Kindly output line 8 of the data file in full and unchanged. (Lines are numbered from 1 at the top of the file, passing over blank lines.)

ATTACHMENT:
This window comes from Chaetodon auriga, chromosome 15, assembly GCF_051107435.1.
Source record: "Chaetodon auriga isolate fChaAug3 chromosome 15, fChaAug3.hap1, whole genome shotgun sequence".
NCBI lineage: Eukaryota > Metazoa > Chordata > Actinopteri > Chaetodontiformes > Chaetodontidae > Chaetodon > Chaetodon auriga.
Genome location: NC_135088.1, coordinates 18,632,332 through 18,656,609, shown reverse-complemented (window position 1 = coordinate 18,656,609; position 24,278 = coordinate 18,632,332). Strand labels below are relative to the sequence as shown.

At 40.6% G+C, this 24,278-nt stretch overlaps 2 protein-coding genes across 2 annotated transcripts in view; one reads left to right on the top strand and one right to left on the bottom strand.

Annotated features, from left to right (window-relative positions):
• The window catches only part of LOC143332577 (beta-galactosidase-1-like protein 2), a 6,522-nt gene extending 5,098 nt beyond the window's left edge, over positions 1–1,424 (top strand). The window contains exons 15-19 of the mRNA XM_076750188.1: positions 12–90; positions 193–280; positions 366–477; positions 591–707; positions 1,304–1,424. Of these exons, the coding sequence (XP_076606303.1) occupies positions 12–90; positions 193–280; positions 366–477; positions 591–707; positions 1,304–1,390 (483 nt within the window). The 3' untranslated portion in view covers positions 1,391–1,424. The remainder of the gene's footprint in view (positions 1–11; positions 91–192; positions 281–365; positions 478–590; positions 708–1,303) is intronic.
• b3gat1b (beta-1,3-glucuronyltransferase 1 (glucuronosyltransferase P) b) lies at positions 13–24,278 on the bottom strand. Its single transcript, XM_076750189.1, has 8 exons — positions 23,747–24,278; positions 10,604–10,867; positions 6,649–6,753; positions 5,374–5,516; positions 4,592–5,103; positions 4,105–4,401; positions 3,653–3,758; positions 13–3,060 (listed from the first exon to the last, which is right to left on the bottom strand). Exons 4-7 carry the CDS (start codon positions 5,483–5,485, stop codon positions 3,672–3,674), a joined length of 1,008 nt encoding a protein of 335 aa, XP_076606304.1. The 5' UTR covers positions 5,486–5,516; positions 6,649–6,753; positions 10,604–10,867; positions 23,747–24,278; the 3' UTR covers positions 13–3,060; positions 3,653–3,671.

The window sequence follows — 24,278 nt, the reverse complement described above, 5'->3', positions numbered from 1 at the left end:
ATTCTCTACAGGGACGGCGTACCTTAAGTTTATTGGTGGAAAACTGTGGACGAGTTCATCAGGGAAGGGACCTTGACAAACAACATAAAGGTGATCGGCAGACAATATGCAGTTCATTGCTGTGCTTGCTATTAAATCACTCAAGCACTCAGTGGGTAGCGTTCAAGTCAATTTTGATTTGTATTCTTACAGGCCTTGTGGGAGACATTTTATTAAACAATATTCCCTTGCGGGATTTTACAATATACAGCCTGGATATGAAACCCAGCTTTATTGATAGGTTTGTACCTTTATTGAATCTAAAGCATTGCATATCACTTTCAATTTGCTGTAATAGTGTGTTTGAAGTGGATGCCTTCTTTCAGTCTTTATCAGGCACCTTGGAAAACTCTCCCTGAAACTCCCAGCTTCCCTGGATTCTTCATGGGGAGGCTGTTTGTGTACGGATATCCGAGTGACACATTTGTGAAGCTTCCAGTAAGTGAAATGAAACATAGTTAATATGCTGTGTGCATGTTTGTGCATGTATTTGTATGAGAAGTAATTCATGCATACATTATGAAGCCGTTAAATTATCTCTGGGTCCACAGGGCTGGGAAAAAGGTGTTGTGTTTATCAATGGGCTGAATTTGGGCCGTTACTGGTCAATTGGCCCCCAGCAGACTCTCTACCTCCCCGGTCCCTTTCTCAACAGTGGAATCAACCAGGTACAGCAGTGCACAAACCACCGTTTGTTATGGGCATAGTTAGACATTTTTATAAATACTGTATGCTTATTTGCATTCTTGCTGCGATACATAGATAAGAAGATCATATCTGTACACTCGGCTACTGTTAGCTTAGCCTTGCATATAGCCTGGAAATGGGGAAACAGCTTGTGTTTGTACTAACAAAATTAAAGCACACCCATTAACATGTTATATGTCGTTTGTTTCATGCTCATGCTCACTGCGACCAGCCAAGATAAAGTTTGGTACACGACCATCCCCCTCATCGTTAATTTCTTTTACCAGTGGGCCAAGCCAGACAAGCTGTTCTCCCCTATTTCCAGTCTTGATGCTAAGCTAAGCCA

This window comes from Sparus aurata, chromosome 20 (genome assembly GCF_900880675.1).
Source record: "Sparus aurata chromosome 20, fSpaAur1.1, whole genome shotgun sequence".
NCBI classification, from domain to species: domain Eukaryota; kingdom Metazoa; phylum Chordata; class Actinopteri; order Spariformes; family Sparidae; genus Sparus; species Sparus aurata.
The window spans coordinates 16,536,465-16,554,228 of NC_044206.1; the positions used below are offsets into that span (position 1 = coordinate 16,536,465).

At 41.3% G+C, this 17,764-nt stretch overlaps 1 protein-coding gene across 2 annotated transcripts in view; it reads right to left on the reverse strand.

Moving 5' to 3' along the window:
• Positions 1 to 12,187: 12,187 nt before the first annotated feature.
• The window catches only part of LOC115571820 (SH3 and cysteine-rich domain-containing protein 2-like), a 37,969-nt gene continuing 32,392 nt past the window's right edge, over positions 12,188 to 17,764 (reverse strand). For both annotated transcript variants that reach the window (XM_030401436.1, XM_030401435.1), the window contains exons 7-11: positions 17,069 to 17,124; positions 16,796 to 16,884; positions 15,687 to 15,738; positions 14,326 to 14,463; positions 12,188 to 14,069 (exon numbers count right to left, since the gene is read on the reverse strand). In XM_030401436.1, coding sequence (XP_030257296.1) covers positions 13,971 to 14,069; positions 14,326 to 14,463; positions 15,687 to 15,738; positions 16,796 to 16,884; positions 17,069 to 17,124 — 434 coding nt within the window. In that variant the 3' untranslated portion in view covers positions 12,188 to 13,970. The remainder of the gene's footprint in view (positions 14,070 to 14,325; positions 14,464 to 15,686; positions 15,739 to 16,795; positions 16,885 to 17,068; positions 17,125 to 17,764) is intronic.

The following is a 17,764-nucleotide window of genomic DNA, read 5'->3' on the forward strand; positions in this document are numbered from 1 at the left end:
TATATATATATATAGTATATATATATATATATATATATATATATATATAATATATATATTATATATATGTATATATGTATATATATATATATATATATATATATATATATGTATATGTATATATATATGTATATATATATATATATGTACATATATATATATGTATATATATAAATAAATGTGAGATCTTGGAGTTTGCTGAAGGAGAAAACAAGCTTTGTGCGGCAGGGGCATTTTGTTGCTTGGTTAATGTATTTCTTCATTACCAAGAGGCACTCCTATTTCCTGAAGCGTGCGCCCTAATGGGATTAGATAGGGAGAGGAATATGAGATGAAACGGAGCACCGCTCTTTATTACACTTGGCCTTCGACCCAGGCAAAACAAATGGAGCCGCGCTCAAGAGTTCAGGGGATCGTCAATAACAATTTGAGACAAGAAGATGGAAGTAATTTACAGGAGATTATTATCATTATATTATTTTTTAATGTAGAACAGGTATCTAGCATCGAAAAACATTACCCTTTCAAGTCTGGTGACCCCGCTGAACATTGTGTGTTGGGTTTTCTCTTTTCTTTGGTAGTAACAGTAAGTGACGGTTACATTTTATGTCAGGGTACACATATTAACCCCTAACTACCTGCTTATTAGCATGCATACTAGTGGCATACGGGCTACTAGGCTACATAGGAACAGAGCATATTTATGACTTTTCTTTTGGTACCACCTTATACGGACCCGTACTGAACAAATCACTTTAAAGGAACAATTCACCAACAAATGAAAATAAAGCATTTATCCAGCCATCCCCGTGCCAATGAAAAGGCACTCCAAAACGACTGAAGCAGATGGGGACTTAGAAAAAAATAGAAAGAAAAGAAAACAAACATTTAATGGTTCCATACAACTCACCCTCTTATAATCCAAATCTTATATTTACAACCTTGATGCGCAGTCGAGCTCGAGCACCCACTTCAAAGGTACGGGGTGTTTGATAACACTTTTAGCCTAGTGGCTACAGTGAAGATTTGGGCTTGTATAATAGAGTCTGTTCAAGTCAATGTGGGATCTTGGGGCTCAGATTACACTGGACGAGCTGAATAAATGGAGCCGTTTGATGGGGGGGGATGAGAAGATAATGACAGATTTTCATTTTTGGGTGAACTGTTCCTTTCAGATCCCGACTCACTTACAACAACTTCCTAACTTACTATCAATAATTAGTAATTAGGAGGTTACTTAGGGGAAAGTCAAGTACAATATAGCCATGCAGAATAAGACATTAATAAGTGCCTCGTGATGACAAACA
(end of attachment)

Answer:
• b3gat1b (beta-1,3-glucuronyltransferase 1 (glucuronosyltransferase P) b) lies at positions 13–24,278 on the bottom strand. Its single transcript, XM_076750189.1, has 8 exons — positions 23,747–24,278; positions 10,604–10,867; positions 6,649–6,753; positions 5,374–5,516; positions 4,592–5,103; positions 4,105–4,401; positions 3,653–3,758; positions 13–3,060 (listed from the first exon to the last, which is right to left on the bottom strand). Exons 4-7 carry the CDS (start codon positions 5,483–5,485, stop codon positions 3,672–3,674), a joined length of 1,008 nt encoding a protein of 335 aa, XP_076606304.1. The 5' UTR covers positions 5,486–5,516; positions 6,649–6,753; positions 10,604–10,867; positions 23,747–24,278; the 3' UTR covers positions 13–3,060; positions 3,653–3,671.